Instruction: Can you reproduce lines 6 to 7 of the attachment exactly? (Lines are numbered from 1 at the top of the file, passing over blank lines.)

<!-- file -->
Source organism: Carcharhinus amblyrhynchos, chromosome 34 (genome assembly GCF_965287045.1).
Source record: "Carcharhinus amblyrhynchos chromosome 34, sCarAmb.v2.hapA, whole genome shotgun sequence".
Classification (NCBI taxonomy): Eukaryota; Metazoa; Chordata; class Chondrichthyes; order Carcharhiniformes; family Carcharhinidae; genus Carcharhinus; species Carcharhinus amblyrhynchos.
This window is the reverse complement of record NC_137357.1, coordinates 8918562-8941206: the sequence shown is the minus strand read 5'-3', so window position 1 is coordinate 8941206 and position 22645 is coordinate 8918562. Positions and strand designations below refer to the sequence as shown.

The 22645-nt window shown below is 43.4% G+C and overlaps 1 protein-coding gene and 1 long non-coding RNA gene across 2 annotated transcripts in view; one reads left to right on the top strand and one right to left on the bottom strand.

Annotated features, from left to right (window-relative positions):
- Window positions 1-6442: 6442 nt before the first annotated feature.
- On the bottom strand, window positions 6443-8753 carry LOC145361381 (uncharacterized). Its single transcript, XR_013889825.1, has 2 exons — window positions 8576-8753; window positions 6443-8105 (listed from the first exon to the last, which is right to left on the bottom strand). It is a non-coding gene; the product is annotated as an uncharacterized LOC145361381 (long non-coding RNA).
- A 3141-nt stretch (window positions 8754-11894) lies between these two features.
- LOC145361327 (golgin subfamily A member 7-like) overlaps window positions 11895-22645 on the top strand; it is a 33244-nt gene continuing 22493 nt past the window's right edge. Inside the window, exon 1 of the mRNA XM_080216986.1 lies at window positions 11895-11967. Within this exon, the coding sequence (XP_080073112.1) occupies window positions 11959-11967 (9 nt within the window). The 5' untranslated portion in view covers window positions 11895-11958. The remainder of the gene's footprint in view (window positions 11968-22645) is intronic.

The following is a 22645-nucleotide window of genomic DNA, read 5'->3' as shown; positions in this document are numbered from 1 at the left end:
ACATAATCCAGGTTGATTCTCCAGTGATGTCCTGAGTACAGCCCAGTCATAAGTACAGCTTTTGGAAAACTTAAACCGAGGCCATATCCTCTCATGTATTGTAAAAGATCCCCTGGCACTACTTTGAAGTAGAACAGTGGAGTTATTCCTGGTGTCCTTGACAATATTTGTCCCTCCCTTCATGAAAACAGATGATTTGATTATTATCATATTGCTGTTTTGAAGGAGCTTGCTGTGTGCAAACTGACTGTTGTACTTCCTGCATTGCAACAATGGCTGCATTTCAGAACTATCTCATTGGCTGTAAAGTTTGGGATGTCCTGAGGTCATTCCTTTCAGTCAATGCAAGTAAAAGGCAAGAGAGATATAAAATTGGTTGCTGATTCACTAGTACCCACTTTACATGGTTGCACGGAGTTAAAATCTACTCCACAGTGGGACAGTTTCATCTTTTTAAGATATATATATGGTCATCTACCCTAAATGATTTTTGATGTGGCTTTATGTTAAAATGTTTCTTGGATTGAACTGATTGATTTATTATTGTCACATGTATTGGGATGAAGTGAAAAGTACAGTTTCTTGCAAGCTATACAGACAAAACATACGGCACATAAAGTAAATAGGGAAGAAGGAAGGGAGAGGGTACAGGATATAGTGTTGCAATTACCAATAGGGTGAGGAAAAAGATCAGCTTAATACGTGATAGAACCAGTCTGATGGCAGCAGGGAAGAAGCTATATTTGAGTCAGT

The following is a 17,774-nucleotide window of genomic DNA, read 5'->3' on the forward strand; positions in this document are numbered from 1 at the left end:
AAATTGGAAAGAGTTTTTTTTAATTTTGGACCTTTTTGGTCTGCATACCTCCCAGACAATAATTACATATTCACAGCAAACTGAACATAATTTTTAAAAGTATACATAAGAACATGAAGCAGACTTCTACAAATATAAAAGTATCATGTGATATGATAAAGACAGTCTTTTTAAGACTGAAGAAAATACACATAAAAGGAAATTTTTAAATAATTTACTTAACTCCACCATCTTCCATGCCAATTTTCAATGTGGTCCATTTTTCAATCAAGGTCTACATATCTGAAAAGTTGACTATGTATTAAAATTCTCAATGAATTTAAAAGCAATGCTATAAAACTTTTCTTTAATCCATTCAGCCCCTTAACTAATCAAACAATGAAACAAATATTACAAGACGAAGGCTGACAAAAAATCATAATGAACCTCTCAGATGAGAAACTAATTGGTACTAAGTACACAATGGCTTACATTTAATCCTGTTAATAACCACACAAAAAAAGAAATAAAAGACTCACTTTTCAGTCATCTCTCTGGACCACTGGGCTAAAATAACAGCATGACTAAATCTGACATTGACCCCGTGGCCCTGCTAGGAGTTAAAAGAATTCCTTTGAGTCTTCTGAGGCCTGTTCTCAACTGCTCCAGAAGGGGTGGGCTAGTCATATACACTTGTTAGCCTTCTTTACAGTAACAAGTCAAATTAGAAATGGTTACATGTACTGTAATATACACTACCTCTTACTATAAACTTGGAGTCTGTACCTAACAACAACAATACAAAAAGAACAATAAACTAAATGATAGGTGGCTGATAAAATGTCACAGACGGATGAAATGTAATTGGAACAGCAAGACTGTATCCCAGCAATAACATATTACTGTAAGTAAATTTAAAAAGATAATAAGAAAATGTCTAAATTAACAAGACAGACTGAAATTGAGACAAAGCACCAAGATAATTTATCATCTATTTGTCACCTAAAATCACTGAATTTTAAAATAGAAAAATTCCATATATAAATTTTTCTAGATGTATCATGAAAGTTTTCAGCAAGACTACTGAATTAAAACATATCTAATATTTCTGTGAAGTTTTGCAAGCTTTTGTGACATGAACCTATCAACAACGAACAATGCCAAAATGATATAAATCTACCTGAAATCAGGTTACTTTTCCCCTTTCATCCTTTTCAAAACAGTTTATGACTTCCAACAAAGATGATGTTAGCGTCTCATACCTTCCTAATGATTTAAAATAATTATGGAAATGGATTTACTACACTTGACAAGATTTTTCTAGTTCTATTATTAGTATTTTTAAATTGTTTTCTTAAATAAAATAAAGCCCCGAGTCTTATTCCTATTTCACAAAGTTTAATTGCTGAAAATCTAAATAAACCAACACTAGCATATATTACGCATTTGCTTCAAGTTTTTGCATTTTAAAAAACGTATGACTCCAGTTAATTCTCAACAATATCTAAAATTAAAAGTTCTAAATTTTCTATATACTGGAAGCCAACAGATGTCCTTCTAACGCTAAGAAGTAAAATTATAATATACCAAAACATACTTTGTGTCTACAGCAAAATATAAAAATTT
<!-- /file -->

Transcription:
Annotated features, from left to right (window-relative positions):
- Window positions 1-6442: 6442 nt before the first annotated feature.